By the time he got out of college, Jonathan Jeans knew what he wanted to do; help people. Not sure how to go about it, he started working in an insurance agency answering phones.
He quickly discovered his calling.
“I learned that people can be intimidated by insurance and might avoid something they really need,” he said.
In the business for 15 years now, he bought his Farm Bureau Insurance agency in Nolensville in 2013 after working for another Farm Bureau office for five years. Jeans is one of 202,000 licensed agents in Tennessee.
“I saw a lot of potential growth in Nolensville back then," he said. "Little did I know just how much the town would grow. Obviously, it’s still growing.”
Farm Bureau insurance focuses on personal home, auto and life insurance. Based in Columbia, Tennessee, they have at least one office in every Tennessee county. Jeans’ agency is located on Nolensville Road.
When asked what he wishes people knew about insurance, Jeans was quick to respond.
“I wish they knew the Farm Bureau is a membership organization. We really want to help our members,” he said. (Membership costs $30 a year and is open to any Tennessee resident.) “We’re not looking to avoid responsibility. We don’t try to find ways to not pay claims.”
He took a moment to consider the question a bit more. “No one wants to pay for insurance, but if you need it, the amount you’re paying is actually small compared to what it will cost you if you don’t have it.”
Do people generally have enough insurance? Not surprisingly, Jeans says no. He believes that some people are under insured and they are not aware of how much risk they are taking. “Take liability insurance, for example,” he said.
“For $100 to $150 in additional coverage, you can protect your assets. Many people don’t realize that someone injured on your property can come after those assets. It can be devastating.”
Jeans feels the same way about life insurance: “Life insurance is another area that people tend to ignore. And, sadly, as a result of COVID-19, some people have discovered that not having enough life insurance can be catastrophic when a family member who was the breadwinner dies.”
When I asked Jeans what surprises him most about running an insurance agency, he said, “Marketing insurance via the Internet has turned it into somewhat of a commodity. Online marketing pitches can be misleading both in terms of what you’re buying and what you really need,” he said.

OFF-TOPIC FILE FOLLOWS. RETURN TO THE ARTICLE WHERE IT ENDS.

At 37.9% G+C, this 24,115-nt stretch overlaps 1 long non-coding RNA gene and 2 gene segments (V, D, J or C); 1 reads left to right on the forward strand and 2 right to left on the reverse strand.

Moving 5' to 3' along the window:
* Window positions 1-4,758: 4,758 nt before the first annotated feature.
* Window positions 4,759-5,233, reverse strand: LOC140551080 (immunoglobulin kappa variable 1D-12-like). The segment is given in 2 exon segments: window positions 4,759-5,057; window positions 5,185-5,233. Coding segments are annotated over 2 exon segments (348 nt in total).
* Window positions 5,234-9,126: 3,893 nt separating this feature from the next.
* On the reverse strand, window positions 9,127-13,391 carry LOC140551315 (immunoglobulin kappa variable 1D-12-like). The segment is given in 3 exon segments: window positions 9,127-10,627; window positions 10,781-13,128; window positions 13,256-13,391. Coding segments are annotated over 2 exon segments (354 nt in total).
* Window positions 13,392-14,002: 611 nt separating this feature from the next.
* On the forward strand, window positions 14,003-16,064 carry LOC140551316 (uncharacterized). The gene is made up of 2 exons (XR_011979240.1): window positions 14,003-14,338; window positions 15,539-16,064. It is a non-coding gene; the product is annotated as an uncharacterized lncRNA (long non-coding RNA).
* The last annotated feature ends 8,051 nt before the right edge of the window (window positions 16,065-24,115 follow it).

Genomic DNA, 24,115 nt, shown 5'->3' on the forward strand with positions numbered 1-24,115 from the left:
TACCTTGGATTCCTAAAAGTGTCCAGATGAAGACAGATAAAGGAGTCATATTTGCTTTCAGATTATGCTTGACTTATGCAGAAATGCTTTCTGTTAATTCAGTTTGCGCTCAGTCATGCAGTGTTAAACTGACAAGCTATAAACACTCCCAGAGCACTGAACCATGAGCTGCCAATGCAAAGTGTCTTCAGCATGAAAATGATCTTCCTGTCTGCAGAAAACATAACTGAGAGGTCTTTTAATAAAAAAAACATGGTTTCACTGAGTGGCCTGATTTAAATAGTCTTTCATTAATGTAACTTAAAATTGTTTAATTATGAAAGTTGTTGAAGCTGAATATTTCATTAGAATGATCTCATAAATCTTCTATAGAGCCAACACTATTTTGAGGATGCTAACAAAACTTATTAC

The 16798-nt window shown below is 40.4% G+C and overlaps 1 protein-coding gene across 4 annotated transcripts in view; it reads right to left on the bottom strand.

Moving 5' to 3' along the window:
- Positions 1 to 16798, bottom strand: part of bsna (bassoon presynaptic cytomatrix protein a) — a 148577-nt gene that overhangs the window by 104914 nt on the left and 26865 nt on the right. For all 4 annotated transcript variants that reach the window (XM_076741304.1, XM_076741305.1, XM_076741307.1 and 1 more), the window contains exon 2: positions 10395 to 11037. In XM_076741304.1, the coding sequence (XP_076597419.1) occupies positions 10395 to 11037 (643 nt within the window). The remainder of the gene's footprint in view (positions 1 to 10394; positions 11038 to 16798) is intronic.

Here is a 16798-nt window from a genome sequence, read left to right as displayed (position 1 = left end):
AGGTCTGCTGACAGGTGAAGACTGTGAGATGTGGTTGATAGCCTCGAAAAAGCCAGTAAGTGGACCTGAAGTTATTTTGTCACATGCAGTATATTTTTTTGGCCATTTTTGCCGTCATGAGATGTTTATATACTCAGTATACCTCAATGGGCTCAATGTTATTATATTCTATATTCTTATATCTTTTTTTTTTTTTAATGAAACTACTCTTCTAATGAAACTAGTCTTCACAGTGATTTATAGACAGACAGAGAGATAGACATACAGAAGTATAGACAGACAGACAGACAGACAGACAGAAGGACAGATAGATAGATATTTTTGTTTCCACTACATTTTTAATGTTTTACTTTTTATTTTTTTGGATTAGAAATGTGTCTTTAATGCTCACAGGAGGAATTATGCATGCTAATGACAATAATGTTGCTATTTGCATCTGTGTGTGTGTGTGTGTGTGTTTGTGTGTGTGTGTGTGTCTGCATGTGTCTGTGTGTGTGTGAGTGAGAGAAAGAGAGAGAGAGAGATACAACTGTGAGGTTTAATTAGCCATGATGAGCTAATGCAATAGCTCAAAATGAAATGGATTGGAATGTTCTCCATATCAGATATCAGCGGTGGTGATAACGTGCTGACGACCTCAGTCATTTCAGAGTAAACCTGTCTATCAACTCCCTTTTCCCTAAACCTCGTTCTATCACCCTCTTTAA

There are potential advantages to purchasing insurance online, including convenience and potential discounts. But Jeans offered additional insight. “A trained insurance agent can help you to understand your options. They can offer guidance in terms of what you’re paying for as well as what you need and what you may not need. Proper guidance can save money for clients.”
Running an insurance agency is, of course, a serious business. Is it possible to have fun in that business? According to Jeans, he loves it when clients refer new customers to him. It gives him a sense of satisfaction that he is helping people.
“Clients become friends,” he said. “In this business I get to participate in the full circle of life in some ways. Whether it’s a new home, a new baby, or something unwelcome like a car wreck, I get to grow with my clients.” Jeans also pointed out that there are difficult moments. “It hurts when you’ve tried to reach people, and they procrastinate. Then something happens and they aren’t properly covered.”
Has setting up shop in Nolensville turned out well for Jeans and his agency?
“Oh yes, business has doubled in the eight years we’ve been here. We have added employees and I’m pleased to say that they have been with me quite a while. They are quite knowledgeable.”
Jeans believes that, considering Nolensville’s growth, anyone who starts a business here is going to benefit from the town’s continued growth. “The critical piece is providing an exceptional level of service that makes it possible to retain that business and earn you more referrals.”
Jeans earned bachelors and master’s degrees in business at Austin Peay State University. He resides with his wife in daughter in Brentwood.